vol 4. monthly recs & rabbit holes
self-respect, living like weasels, pilgrimage, shadows
I had a lot of fun this week curating my favorite pieces of content for the Words That Matter! newsletter.
Below is a re-post of my curations which you can also find here:
Welcome to the 16th issue of Words That Matter! Each week, we invite a distinguished curator to share the articles, podcasts, and internet content that have mattered to them.
Our curator this week is Patricia Mou (@patriciamou_). Patricia is co-founder of The Commons (a “4th space” in San Francisco), a digital curator for Rabbit Holes, and writer at Wellness Wisdom. The unifying theme of her work is exploring how spaces, both digital and physical, can help us create meaning and flourish.
Patricia has curated over 2,000 pieces for Rabbit Holes (!) and what follows is a distillation of her favorites. Please enjoy these works (and words) that have mattered to Patricia.
Joan Didion explores the essence of self-respect and its influence on individual character and society. Her last sentence has stayed with me for many years: “However long we postpone it, we eventually lie down alone in that notoriously uncomfortable bed, the one we make ourselves. Whether or not we sleep in it depends, of course, on whether or not we respect ourselves.”
Paired with Statement of Teaching Philosophy (poetry). We live in a world of abstractions in our head. This essay and poem reminds me that reality is the pulsing flush of the present when all sense gates are open and our conceptual filters have retreated.
Dillard reflects on a surprising encounter with a weasel, using it to delve into themes of instinct, necessity, and the purity of living fully in the present moment. “The thing is to stalk your calling in a certain skilled and supple way, to locate the most tender and live spot and plug into that pulse. This is yielding, not fighting. A weasel doesn't "attack" anything; a weasel lives as he's meant to, yielding at every moment to the perfect freedom of single necessity.”
This essay dives into the creative process, suggesting that ideas choose minds as habitats, thriving in environments that respect and nurture them. My takeaway is that in the meandering journey of creation, what is in our control is making our minds a more fertile, lovely, and habitable place for ideas to take root.
Jim Dethmer succinctly outlines three stages of personal and spiritual development: improving the self, questioning the mind's beliefs to find freedom and peace, and discovering the non-existence of a fixed 'me', leading to a fuller experience of life's richness. This maps to my own journey of self-unfolding as well. The most important thing we can ask ourselves: Who am I? Who is asking? Who is aware of being aware?
Ken Wilbur describes the spiritual landscape in the United States as being awash with many “hot tubs of spirituality” - peak experiences, ecstatic states, gurus, and group identifications that feel like genuine progress, but are actually just “ego in drag”. In his words: "Authentic spirituality is revolutionary. It does not legitimize the world, it breaks the world; it does not console the world, it shatters it. And it does not render the self content, it renders it undone.”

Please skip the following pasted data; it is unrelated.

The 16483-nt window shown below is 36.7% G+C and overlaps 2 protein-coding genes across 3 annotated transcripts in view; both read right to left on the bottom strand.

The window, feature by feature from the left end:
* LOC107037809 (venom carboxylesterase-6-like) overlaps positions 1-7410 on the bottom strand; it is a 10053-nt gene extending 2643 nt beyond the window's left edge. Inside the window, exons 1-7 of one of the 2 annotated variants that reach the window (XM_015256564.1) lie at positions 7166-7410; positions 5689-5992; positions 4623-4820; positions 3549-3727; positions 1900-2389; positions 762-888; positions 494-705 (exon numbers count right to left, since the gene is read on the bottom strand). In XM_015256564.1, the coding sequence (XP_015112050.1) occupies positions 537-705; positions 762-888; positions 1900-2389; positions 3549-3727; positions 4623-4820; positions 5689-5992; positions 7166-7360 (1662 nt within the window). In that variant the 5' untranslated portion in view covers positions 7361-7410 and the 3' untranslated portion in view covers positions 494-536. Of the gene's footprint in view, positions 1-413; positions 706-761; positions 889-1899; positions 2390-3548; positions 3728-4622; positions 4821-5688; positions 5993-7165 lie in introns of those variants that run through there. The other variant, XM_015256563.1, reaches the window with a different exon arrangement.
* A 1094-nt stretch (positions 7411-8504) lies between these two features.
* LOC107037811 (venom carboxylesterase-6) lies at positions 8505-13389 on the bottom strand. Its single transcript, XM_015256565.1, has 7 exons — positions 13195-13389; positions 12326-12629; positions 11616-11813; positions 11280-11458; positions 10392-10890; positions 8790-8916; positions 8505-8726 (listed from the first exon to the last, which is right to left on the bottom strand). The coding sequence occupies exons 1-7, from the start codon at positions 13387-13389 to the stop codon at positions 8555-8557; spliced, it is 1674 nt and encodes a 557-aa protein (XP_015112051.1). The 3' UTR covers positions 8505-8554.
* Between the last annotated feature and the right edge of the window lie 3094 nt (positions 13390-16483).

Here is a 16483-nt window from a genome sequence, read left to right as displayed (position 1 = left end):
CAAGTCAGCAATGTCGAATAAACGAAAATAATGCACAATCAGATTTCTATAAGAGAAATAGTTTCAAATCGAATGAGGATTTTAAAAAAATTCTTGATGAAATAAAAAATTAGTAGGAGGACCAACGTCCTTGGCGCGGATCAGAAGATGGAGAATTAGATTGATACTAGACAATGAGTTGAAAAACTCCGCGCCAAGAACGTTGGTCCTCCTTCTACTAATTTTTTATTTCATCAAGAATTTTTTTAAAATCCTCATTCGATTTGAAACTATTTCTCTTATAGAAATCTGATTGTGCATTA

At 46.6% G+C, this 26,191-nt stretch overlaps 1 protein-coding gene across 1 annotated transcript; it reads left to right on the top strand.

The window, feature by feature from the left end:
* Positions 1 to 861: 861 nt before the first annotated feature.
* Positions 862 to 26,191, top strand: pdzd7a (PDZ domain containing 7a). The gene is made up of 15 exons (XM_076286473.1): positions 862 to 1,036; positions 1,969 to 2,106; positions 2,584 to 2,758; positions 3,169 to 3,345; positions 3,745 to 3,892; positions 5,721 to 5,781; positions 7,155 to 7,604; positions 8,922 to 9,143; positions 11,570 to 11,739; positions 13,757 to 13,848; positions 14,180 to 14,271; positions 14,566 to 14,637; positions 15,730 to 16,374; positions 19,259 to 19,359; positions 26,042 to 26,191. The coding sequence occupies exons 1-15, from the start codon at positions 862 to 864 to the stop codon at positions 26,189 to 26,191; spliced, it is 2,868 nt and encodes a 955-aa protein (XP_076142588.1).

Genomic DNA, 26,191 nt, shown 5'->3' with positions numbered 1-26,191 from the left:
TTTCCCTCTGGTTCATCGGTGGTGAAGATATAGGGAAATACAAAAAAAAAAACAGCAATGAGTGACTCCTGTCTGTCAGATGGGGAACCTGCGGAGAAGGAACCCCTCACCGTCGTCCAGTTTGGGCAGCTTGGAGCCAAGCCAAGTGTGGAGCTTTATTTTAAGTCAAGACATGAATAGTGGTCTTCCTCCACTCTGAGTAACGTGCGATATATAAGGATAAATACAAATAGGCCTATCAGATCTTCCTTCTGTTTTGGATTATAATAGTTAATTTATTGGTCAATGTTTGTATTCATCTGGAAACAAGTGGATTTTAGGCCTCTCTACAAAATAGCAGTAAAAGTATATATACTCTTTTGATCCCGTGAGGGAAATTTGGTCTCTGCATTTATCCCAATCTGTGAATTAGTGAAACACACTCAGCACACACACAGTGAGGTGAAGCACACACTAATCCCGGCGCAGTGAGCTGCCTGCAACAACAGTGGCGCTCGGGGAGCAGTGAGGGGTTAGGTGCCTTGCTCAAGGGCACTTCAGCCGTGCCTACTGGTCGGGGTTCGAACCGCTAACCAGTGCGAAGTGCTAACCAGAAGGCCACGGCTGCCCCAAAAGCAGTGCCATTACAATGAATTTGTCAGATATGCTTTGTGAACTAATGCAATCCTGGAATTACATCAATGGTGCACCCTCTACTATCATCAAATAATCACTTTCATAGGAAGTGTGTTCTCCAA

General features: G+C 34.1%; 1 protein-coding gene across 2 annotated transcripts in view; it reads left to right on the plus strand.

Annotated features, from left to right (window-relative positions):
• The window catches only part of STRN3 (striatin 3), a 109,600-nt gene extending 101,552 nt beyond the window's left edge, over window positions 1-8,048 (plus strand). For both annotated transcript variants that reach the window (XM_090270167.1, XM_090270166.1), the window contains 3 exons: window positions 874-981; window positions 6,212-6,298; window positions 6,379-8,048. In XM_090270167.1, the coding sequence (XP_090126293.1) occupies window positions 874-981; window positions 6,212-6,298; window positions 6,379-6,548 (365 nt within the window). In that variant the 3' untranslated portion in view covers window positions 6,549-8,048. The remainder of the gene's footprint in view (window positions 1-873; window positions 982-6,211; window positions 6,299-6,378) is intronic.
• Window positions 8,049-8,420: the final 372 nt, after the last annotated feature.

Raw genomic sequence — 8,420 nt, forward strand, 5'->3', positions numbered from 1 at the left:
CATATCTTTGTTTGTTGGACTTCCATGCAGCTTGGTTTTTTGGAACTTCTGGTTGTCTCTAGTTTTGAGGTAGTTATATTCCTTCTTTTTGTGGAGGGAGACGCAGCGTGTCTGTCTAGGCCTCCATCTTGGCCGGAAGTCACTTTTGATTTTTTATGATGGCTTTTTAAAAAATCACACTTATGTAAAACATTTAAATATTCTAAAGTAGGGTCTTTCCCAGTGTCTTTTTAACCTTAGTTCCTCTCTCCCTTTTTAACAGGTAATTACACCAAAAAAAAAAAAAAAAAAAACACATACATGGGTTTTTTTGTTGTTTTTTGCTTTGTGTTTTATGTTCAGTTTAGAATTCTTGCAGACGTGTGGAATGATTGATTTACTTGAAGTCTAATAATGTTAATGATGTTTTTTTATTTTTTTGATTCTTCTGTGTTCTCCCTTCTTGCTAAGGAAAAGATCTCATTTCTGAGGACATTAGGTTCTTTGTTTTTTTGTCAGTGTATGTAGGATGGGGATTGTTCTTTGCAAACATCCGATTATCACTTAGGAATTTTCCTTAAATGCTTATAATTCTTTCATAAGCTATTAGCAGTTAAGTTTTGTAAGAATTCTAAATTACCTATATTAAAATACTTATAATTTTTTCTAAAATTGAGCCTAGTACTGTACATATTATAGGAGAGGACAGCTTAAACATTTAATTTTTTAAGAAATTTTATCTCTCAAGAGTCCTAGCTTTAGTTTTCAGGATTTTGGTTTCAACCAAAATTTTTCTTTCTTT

This framework emphasizes the importance of holistic development across self-transcendence, psychological development, and showing up in the world in service to the collective well-being.
On a family's tradition of attending the Brandeis Book Sale, which illustrates a father's deep devotion to books and their influence on the author's life and career choice as a writer. A really wholesome read and a reminder that earnest people exist in spades.
Alexander’s work is deeply influential to me in my own design practice. In this essay, he explores the profound connection between architecture and spirituality, arguing that mindful architectural practices can enhance the wholeness of the Earth and connect us deeper with ourselves.
A reflective essay by a retired Japanese architect that delves into the Japanese aesthetics of beauty, emphasizing the importance and allure of subtlety and shadow. In a world of sterile lights and mass produced objects, this comes as a welcome reprieve.
Paired with Citizen Jane: Battle for the City (film). If you don’t already know Jane Jacobs you should. Despite her lack of formal credentials, Jane significantly influenced American urban planning by challenging established theories and advocating for city diversity, neighborhood value, and mixed-use development. However, the idea I find most compelling from Jacobs is that cities are biological organisms and should be designed recursively to engender organized chaos.
Join or Die (documentary)
A documentary on America’s civic unraveling seen through the journey of social scientist Robert Putnam, whose groundbreaking "Bowling Alone" research into America's decades-long decline in community connections holds answers to our democracy's present crisis.
In the Mood for Love (film)
All of Wong Kar-wai’s films are beautiful, but this one is my favorite.
Spotlight on Patricia's Work
A community and fourth place dedicated to open-ended curiosity, play, & collective flourishing in the heart of San Francisco. If you live in San Francisco, swing by, say hi, and consider becoming a member!
Patricia is one of the most prolific and thoughtful curators on the internet. I love the questions she asks:
did this move my heart?
did this change my mind?
does this content make me a better person?
do I want to send it to close friends asap?
is it intelligently-written, heart-felt, and thoughtful?
will I refer to it over & over again later?
Thank you for being part of The Wellness Wisdom newsletter today.